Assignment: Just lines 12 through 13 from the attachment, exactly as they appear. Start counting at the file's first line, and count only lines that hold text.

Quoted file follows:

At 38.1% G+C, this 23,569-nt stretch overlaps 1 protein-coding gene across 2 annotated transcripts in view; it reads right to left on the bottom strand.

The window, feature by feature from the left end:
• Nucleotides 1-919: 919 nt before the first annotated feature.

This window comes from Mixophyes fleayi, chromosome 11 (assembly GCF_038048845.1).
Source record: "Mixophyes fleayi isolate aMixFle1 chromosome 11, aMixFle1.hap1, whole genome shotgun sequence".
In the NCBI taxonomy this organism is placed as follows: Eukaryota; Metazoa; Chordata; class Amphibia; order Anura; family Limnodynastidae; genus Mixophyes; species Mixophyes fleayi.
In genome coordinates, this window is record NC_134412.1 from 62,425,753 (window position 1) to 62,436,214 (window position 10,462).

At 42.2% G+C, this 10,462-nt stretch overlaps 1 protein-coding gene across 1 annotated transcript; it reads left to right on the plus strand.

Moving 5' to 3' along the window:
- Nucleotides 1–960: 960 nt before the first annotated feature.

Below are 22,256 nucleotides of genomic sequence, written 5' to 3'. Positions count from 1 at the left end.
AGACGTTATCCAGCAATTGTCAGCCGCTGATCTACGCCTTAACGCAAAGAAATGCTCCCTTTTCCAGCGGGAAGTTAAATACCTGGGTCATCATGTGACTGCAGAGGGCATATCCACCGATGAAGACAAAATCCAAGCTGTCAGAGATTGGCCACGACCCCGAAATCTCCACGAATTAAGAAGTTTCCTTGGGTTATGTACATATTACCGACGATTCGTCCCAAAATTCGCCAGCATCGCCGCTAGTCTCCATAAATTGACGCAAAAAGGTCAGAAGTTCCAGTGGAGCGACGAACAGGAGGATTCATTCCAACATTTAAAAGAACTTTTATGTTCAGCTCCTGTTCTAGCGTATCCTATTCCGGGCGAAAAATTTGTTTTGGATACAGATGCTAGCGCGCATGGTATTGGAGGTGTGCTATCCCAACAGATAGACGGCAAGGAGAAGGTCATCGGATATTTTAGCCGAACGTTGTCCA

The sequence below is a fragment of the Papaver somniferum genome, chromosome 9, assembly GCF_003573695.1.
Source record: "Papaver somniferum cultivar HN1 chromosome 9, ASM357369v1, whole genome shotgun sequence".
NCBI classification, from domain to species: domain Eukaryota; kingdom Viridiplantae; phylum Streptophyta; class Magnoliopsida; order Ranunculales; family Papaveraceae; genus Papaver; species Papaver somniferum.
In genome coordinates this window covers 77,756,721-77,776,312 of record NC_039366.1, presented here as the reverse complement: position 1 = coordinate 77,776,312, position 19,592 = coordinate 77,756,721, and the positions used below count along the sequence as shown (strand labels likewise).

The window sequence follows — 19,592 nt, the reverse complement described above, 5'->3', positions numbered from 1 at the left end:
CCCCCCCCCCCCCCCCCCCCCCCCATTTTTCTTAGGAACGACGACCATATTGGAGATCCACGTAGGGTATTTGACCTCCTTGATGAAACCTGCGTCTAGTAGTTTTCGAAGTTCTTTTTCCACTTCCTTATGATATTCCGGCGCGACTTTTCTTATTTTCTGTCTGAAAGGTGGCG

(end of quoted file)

AGACGTTATCCAGCAATTGTCAGCCGCTGATCTACGCCTTAACGCAAAGAAATGCTCCCTTTTCCAGCGGGAAGTTAAATACCTGGGTCATCATGTGACTGCAGAGGGCATATCCACCGATGAAGACAAAATCCAAGCTGTCAGAGATTGGCCACGACCCCGAAATCTCCACGAATTAAGAAGTTTCCTTGGGTTATGTACATATTACCGACGATTCGTCCCAAAATTCGCCAGCATCGCCGCTAGTCTCCATAAATTGACGCAAAAAGGTCAGAAGTTCCAGTGGAGCGACGAACAGGAGGATTCATTCCAACATTTAAAAGAACTTTTATGTTCAGCTCCTGTTCTAGCGTATCCTATTCCGGGCGAAAAATTTGTTTTGGATACAGATGCTAGCGCGCATGGTATTGGAGGTGTGCTATCCCAACAGATAGACGGCAAGGAGAAGGTCATCGGATATTTTAGCCGAACGTTGTCCA

The sequence below is a fragment of the Papaver somniferum genome, chromosome 9, assembly GCF_003573695.1.